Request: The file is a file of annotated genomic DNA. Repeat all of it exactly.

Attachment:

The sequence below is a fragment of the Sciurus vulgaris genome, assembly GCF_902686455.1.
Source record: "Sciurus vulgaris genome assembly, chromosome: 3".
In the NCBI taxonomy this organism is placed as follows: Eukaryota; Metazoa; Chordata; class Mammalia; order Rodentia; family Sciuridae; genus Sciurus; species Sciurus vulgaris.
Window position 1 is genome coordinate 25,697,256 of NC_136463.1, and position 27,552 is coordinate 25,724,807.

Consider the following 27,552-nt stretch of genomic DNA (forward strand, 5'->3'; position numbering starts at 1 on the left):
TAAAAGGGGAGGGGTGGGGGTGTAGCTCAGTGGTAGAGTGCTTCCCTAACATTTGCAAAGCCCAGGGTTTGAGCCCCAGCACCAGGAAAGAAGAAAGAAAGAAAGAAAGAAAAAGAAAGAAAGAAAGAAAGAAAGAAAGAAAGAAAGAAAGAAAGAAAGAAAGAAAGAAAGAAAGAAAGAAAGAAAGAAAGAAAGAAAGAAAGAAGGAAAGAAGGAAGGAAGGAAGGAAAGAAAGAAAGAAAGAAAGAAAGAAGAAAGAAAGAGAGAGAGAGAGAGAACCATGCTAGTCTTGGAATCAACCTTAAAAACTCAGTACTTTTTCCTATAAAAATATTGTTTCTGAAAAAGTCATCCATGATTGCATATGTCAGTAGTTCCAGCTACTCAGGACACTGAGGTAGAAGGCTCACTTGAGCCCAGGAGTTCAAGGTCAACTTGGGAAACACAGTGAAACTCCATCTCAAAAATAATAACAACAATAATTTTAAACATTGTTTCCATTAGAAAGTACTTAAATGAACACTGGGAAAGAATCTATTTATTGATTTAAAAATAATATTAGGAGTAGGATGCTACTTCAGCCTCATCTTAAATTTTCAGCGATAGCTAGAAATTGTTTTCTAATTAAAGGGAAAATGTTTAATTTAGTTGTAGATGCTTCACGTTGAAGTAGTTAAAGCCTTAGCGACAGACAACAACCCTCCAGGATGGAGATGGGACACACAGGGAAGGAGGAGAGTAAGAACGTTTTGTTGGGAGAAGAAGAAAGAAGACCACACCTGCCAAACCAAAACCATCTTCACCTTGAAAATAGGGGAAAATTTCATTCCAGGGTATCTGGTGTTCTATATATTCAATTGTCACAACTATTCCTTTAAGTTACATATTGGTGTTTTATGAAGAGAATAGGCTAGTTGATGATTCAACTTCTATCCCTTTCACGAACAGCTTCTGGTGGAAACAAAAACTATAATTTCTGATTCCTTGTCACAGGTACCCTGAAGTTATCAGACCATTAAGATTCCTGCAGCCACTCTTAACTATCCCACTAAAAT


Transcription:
The sequence below is a fragment of the Sciurus vulgaris genome, assembly GCF_902686455.1.
Source record: "Sciurus vulgaris genome assembly, chromosome: 3".
In the NCBI taxonomy this organism is placed as follows: Eukaryota; Metazoa; Chordata; class Mammalia; order Rodentia; family Sciuridae; genus Sciurus; species Sciurus vulgaris.
Window position 1 is genome coordinate 25,697,256 of NC_136463.1, and position 27,552 is coordinate 25,724,807.

Consider the following 27,552-nt stretch of genomic DNA (forward strand, 5'->3'; position numbering starts at 1 on the left):
TAAAAGGGGAGGGGTGGGGGTGTAGCTCAGTGGTAGAGTGCTTCCCTAACATTTGCAAAGCCCAGGGTTTGAGCCCCAGCACCAGGAAAGAAGAAAGAAAGAAAGAAAGAAAAAGAAAGAAAGAAAGAAAGAAAGAAAGAAAGAAAGAAAGAAAGAAAGAAAGAAAGAAAGAAAGAAAGAAAGAAAGAAAGAAAGAAAGAAAGAAGGAAAGAAGGAAGGAAGGAAGGAAAGAAAGAAAGAAAGAAAGAAAGAAGAAAGAAAGAGAGAGAGAGAGAGAACCATGCTAGTCTTGGAATCAACCTTAAAAACTCAGTACTTTTTCCTATAAAAATATTGTTTCTGAAAAAGTCATCCATGATTGCATATGTCAGTAGTTCCAGCTACTCAGGACACTGAGGTAGAAGGCTCACTTGAGCCCAGGAGTTCAAGGTCAACTTGGGAAACACAGTGAAACTCCATCTCAAAAATAATAACAACAATAATTTTAAACATTGTTTCCATTAGAAAGTACTTAAATGAACACTGGGAAAGAATCTATTTATTGATTTAAAAATAATATTAGGAGTAGGATGCTACTTCAGCCTCATCTTAAATTTTCAGCGATAGCTAGAAATTGTTTTCTAATTAAAGGGAAAATGTTTAATTTAGTTGTAGATGCTTCACGTTGAAGTAGTTAAAGCCTTAGCGACAGACAACAACCCTCCAGGATGGAGATGGGACACACAGGGAAGGAGGAGAGTAAGAACGTTTTGTTGGGAGAAGAAGAAAGAAGACCACACCTGCCAAACCAAAACCATCTTCACCTTGAAAATAGGGGAAAATTTCATTCCAGGGTATCTGGTGTTCTATATATTCAATTGTCACAACTATTCCTTTAAGTTACATATTGGTGTTTTATGAAGAGAATAGGCTAGTTGATGATTCAACTTCTATCCCTTTCACGAACAGCTTCTGGTGGAAACAAAAACTATAATTTCTGATTCCTTGTCACAGGTACCCTGAAGTTATCAGACCATTAAGATTCCTGCAGCCACTCTTAACTATCCCACTAAAAT